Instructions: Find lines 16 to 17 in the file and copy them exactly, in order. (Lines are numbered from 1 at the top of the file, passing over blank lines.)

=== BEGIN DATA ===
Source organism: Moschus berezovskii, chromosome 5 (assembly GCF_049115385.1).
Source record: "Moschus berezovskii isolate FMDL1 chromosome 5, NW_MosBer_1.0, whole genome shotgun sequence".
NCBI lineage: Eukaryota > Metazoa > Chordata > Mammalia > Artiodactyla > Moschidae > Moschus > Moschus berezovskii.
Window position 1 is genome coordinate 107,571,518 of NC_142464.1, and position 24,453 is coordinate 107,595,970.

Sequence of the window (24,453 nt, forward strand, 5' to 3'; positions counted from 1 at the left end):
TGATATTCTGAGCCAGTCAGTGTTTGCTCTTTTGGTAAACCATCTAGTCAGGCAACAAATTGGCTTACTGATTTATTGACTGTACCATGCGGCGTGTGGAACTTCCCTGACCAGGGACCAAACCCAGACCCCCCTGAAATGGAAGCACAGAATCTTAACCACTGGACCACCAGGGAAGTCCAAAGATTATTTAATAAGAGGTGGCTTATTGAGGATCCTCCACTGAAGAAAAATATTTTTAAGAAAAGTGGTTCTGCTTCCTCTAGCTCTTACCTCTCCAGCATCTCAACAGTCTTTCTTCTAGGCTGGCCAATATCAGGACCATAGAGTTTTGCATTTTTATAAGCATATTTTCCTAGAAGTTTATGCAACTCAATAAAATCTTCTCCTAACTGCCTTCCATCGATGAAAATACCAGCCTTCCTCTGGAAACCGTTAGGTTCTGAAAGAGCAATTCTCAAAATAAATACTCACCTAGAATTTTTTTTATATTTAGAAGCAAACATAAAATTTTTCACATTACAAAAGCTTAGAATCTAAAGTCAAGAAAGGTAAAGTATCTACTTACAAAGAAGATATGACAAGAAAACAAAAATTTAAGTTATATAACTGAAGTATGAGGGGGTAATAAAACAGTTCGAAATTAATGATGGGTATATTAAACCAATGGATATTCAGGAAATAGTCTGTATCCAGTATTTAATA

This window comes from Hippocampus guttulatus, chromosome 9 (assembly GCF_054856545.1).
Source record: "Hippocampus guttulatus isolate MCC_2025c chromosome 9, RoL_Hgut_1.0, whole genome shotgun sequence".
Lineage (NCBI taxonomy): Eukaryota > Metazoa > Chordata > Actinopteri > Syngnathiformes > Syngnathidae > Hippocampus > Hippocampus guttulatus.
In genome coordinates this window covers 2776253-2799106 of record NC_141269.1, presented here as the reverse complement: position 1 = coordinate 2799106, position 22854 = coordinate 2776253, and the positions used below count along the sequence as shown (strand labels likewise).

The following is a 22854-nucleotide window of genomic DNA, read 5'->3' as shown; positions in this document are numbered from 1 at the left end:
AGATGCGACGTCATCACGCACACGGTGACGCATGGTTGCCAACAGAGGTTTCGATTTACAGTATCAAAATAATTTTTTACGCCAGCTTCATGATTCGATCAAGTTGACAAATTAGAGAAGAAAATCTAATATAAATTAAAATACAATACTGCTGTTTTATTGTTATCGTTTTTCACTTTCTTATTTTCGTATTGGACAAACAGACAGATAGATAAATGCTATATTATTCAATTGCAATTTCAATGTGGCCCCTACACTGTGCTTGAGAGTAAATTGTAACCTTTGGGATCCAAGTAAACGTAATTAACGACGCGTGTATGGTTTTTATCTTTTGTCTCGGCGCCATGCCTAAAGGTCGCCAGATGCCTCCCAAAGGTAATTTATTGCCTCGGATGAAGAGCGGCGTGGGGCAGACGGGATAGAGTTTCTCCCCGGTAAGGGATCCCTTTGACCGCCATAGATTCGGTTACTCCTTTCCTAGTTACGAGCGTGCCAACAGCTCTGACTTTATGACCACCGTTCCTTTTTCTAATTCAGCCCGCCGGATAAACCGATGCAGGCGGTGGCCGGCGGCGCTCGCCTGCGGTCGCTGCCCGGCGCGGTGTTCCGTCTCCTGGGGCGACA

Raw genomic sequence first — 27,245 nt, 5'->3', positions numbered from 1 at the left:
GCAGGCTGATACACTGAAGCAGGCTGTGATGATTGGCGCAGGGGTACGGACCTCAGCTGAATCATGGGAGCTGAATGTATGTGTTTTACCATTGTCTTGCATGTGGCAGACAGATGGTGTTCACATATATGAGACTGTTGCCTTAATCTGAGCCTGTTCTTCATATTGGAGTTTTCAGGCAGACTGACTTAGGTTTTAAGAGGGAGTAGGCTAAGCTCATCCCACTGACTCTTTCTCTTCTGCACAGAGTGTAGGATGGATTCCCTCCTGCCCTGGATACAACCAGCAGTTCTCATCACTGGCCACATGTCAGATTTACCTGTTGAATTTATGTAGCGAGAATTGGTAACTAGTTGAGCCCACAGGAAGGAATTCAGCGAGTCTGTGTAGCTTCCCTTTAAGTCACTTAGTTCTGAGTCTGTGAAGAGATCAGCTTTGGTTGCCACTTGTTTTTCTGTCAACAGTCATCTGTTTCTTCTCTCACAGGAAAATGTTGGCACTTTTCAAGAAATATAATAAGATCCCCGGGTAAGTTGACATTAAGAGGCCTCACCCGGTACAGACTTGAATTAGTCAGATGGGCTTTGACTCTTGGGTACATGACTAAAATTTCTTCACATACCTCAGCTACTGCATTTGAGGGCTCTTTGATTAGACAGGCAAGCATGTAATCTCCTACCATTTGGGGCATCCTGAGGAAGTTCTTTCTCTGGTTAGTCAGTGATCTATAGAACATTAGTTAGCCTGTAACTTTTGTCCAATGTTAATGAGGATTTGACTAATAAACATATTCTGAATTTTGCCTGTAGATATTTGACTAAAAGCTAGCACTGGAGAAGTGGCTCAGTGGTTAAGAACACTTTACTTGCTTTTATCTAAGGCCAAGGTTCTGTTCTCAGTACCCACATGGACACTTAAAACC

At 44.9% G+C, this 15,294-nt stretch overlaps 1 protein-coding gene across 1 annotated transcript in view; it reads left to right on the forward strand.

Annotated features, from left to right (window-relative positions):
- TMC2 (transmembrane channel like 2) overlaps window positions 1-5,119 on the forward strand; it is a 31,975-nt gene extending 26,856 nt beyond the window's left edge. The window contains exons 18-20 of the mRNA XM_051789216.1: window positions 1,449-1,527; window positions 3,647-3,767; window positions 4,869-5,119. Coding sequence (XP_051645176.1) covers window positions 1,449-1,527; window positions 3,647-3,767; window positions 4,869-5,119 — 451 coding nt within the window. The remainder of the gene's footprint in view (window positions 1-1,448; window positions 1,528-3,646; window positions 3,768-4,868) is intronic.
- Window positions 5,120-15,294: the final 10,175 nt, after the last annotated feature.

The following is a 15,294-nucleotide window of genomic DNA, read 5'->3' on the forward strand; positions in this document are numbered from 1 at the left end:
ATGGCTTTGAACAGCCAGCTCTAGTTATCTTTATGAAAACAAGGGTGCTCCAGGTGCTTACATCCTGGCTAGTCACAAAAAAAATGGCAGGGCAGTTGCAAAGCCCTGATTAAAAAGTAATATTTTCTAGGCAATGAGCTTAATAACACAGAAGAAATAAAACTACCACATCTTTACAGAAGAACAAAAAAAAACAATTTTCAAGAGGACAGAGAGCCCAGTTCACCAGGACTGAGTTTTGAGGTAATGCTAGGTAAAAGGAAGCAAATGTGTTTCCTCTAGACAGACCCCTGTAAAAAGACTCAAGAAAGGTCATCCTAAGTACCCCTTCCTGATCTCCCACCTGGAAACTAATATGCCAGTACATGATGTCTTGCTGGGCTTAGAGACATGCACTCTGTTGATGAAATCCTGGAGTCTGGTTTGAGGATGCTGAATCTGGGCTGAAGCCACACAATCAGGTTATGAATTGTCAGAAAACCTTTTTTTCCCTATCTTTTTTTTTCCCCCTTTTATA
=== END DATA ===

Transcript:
Annotated features, from left to right (window-relative positions):
- TMC2 (transmembrane channel like 2) overlaps window positions 1-5,119 on the forward strand; it is a 31,975-nt gene extending 26,856 nt beyond the window's left edge. The window contains exons 18-20 of the mRNA XM_051789216.1: window positions 1,449-1,527; window positions 3,647-3,767; window positions 4,869-5,119. Coding sequence (XP_051645176.1) covers window positions 1,449-1,527; window positions 3,647-3,767; window positions 4,869-5,119 — 451 coding nt within the window. The remainder of the gene's footprint in view (window positions 1-1,448; window positions 1,528-3,646; window positions 3,768-4,868) is intronic.